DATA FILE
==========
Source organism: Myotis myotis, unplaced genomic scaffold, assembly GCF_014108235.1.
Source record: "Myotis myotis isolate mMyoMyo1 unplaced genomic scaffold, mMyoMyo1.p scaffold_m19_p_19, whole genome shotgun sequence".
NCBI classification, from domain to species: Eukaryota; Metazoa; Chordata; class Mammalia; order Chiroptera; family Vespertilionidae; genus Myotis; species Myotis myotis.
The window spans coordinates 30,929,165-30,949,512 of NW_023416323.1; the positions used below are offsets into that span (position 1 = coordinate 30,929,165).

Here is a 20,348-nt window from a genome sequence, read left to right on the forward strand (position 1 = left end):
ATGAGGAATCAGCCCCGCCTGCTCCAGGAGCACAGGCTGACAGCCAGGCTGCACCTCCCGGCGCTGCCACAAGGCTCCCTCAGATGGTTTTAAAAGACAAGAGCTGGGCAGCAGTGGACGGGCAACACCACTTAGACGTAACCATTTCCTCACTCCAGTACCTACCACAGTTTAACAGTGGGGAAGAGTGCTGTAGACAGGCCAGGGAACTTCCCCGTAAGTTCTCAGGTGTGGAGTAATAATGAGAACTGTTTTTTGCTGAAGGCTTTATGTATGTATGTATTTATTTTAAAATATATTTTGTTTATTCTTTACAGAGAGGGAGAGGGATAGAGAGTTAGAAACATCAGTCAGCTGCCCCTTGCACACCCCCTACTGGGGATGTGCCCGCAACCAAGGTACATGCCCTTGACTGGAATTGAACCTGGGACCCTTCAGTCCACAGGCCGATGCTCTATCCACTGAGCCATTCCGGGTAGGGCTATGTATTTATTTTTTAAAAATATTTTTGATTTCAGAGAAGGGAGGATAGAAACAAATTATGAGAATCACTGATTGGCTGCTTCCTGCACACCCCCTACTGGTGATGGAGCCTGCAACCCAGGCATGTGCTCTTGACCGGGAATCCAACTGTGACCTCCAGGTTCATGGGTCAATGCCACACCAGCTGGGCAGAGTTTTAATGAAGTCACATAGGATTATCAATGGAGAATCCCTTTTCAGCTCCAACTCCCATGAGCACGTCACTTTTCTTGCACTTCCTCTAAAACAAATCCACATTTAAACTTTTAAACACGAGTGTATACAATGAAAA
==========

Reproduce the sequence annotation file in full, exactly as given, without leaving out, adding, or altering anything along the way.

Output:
Source organism: Myotis myotis, unplaced genomic scaffold, assembly GCF_014108235.1.
Source record: "Myotis myotis isolate mMyoMyo1 unplaced genomic scaffold, mMyoMyo1.p scaffold_m19_p_19, whole genome shotgun sequence".
NCBI classification, from domain to species: Eukaryota; Metazoa; Chordata; class Mammalia; order Chiroptera; family Vespertilionidae; genus Myotis; species Myotis myotis.
The window spans coordinates 30,929,165-30,949,512 of NW_023416323.1; the positions used below are offsets into that span (position 1 = coordinate 30,929,165).

Here is a 20,348-nt window from a genome sequence, read left to right on the forward strand (position 1 = left end):
ATGAGGAATCAGCCCCGCCTGCTCCAGGAGCACAGGCTGACAGCCAGGCTGCACCTCCCGGCGCTGCCACAAGGCTCCCTCAGATGGTTTTAAAAGACAAGAGCTGGGCAGCAGTGGACGGGCAACACCACTTAGACGTAACCATTTCCTCACTCCAGTACCTACCACAGTTTAACAGTGGGGAAGAGTGCTGTAGACAGGCCAGGGAACTTCCCCGTAAGTTCTCAGGTGTGGAGTAATAATGAGAACTGTTTTTTGCTGAAGGCTTTATGTATGTATGTATTTATTTTAAAATATATTTTGTTTATTCTTTACAGAGAGGGAGAGGGATAGAGAGTTAGAAACATCAGTCAGCTGCCCCTTGCACACCCCCTACTGGGGATGTGCCCGCAACCAAGGTACATGCCCTTGACTGGAATTGAACCTGGGACCCTTCAGTCCACAGGCCGATGCTCTATCCACTGAGCCATTCCGGGTAGGGCTATGTATTTATTTTTTAAAAATATTTTTGATTTCAGAGAAGGGAGGATAGAAACAAATTATGAGAATCACTGATTGGCTGCTTCCTGCACACCCCCTACTGGTGATGGAGCCTGCAACCCAGGCATGTGCTCTTGACCGGGAATCCAACTGTGACCTCCAGGTTCATGGGTCAATGCCACACCAGCTGGGCAGAGTTTTAATGAAGTCACATAGGATTATCAATGGAGAATCCCTTTTCAGCTCCAACTCCCATGAGCACGTCACTTTTCTTGCACTTCCTCTAAAACAAATCCACATTTAAACTTTTAAACACGAGTGTATACAATGAAAA